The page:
Teddy turns back to his cereal, happy, I could tell, and Charlie launches into a story about aliens and foreign lands that Jared seems to listen to, and I slip out the door to discover whether or not my horse is dead.

Jumbo, the orange tabby, walks me down the path toward the barnyard, where Roosevelt the pony is looking disgruntled at the fact there is no food in front of him. Oh, Roosevelt. You have no idea how much your life might be about to change. I toss him a flake of hay and am bending under the fence when I hear two things: the first bird call of the new season and a thump on the walls of the barn.


She’s standing, even. I slide open the barn door and there she is, no longer a wild creature of sweat and harsh breath, but an exhausted mare who would do well with fresh water and a bran mash. “Oh, Sayre,” I say to her. Her ears prick forward in welcome, and she nudges my hands. Because, food.

And I deliver. Warm bran mash fed to her slowly, in steps, so we don’t have a repeat of yesterday’s colic. Roosevelt too gets a bran mash treat, even though he has the stomach of a . . . horse. And the three of us, four with Jumbo’s silent, slightly judgey presence, watch the day get brighter and even a degree or two warmer before I head back up to the house to deliver the news: my horse had lived through the night.


This Way

When your horse dies, not only are you very, very sad, but also there are 2,000 pounds of flesh to contend with, arrange for.

I leave her in the barn and close the door again, so Roosevelt doesn’t have to be confronted with something beyond his understanding. I feel for my phone in my coat pocket. I call Sam Ashley down the road, who has a backhoe and whose wife had offered up his services when I’d run into her at the grocery a year ago. “You know,” she’d told me, waving a pack of Pepperidge Farm rye bread toward me. “My Sam has that digger and he’s happy to do any work that needs to be done up your place.”

I was going to call in the offer. I needed a hole.

“Yup, too bad, sorry ’bout your horse,” says Sam over the phone. “I’ll be up ’round ten, alright? The horse—is it in the barn or in the field?”

“Barn. Is that bad?”

“No, no, we’ll get it done,” he answered.

I hang up and follow Jumbo back up the yard to the house. I open the slider and ease off my boots. A cacophony of kid erupts from the upstairs, the basement where the laundry is occasionally accomplished, the kitchen—sounds of a normal morning because my boys are used to being normal.

“Boys!” I call, and regret it. Let them leave the house and head to school without this in their minds.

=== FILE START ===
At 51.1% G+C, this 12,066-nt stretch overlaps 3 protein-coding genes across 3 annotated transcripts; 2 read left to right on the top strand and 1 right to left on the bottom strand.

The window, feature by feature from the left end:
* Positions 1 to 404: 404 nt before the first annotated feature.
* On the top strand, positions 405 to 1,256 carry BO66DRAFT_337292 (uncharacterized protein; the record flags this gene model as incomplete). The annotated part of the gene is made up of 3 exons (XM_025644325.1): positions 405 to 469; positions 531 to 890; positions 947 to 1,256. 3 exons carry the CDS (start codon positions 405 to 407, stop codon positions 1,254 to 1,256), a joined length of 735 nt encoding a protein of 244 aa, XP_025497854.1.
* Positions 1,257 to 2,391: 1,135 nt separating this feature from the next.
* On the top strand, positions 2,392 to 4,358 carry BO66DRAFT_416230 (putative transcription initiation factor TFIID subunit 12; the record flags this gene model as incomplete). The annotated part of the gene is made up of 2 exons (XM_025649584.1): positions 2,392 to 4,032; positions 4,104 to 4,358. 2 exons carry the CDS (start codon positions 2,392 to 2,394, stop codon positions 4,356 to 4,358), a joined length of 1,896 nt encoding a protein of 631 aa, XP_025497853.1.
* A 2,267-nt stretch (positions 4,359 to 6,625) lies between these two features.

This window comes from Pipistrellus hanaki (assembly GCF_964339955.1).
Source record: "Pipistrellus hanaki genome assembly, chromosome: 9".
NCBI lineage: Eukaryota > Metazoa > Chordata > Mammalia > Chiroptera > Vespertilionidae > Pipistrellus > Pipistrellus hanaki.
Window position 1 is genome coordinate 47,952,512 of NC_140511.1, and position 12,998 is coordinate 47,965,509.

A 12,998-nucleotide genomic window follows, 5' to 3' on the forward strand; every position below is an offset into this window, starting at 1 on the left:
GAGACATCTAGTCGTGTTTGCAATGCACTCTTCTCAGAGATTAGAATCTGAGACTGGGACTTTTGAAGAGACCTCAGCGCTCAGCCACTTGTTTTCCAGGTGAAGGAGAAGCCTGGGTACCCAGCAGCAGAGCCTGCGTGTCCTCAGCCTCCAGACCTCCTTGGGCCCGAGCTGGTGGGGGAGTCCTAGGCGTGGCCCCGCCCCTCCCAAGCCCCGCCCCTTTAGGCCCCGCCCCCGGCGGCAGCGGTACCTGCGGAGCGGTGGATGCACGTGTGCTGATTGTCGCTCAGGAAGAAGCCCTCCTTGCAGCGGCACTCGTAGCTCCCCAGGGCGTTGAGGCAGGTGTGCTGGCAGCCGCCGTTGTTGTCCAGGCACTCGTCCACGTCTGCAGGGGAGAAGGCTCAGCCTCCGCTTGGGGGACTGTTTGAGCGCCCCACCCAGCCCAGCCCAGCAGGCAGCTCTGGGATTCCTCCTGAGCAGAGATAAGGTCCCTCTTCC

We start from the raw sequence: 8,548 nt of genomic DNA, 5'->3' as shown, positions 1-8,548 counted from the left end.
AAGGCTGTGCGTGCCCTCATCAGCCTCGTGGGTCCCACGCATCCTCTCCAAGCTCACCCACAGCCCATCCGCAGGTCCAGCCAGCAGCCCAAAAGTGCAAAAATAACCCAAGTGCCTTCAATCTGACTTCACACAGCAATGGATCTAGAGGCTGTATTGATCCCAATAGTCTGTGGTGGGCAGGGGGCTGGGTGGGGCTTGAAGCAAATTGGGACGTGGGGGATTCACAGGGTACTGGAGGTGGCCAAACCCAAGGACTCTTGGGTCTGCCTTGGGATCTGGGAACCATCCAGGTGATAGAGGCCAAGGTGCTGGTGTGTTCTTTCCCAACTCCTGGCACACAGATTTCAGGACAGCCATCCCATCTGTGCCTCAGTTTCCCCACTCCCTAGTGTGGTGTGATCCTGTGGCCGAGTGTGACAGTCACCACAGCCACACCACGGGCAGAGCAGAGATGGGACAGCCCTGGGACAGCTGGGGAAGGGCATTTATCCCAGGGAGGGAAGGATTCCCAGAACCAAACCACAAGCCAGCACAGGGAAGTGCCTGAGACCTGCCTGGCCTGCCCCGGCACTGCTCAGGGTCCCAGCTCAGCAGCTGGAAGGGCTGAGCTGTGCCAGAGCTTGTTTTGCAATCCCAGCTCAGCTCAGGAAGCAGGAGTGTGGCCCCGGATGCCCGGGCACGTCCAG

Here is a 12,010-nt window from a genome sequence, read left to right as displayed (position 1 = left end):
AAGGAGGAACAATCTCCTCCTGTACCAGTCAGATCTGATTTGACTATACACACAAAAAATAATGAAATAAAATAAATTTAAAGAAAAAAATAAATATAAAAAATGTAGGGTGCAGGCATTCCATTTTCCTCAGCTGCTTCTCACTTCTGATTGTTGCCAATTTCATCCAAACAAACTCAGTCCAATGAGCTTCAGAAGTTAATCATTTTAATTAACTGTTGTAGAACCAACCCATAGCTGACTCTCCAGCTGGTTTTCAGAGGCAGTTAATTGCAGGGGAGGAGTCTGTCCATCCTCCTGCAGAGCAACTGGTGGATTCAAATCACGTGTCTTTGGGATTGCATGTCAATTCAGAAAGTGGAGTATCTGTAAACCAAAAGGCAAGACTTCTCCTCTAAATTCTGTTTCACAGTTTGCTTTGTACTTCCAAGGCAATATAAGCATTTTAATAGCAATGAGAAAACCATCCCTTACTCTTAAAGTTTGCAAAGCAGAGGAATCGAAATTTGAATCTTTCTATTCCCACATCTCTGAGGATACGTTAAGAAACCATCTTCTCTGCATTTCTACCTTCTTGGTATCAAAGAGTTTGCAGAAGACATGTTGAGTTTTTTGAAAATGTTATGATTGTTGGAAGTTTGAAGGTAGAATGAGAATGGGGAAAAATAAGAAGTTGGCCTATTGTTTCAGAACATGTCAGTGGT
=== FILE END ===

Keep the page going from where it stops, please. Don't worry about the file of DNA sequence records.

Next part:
But they tumble down the stairs, up from the basement, out from the depths of the refrigerator. “I’m so sorry, but Sayre didn’t make it.”

And they looked at me, three lovely, young, oval faces framed by dark, tightly curled hair. Suffering and slain. Gutted and grieved. My poor loves.


That Way

It’s almost hard, when you’re expecting tragedy, to greet the day ahead in all its normalcy. After feeding the horses, Jumbo and I walk back to the house, and I open the slider and shake off my boots.

I can hear Teddy singing in his room. It’s a sound I haven’t heard for a while. Charlie is talking, always talking, and I hope he’s looking for socks at the same time. Jared has his back to me and his head in the fridge. This is not an unusual sight.

“Sayre’s fine,” I call. Jared pops his head and turns to me with a look of surprise and sheer relief. He even, actually, claps his hands together as though he’s on stage in a musical.

“She’s alive?”

“And guzzling breakfast.”

He comes and hugs me. He is shorter than his middle brother, and his chin just barely grazed my shoulder.

Charlie enters the room in a rushing blur and barrels into us, tipping us enough that we all have to reach our arms out to catch ourselves on whatever’s handy. Jared laughs, not his usual response to friendly assault from his younger brother, and I laugh, and Teddy comes bounding down the stairs and for a moment we are all in the kitchen and hugging hard enough that I need to pee but there’s no way I’m going to break the moment.

“Right,” I say when we’ve recovered. “Are you all ready for school? Jared, you good to drive everyone in? I need to get some work done this morning. Everybody brush their teeth?”

It takes only a few minutes for the house to empty of boy. They are here, and then they are driving away, remnants of Charlie’s chatter lingering behind the car as it rolls away, carrying my kids.

The house—whenever I’m alone in it, which is rare, the stillness is what I notice the most.

I could go into the office where I manage a nonprofit, but I’d already let them know I’d be out today. I thought I’d be dealing with 2,000 pounds of horse flesh. The day ahead is a gift, an empty stretch of highway, and I’m the only one choosing songs.

Back up in my bedroom I slip under the covers, telling myself just an hour or so to sleep, to feel a little more human, and then I’ll get something done. I need to sort through the boys’ summer clothes to see what needs replacing—a thankless task that I tend to put off until well into the warm season. But this year, with this free day, I could actually practice some efficiency.

Or maybe, I think, as Jumbo lands besides me and manages to claim half the bed for his own, I’ll eat ice cream for lunch and spend the afternoon ordering seeds from the seed catalogue that came in yesterday’s mail.

But first, sleep.


This Way

“Sorry, Mom,” mumbles Charlie into my side. I squeeze hard and then pull away.

“Thank you, men. Are you all about ready for school? Jared, you driving everyone today?”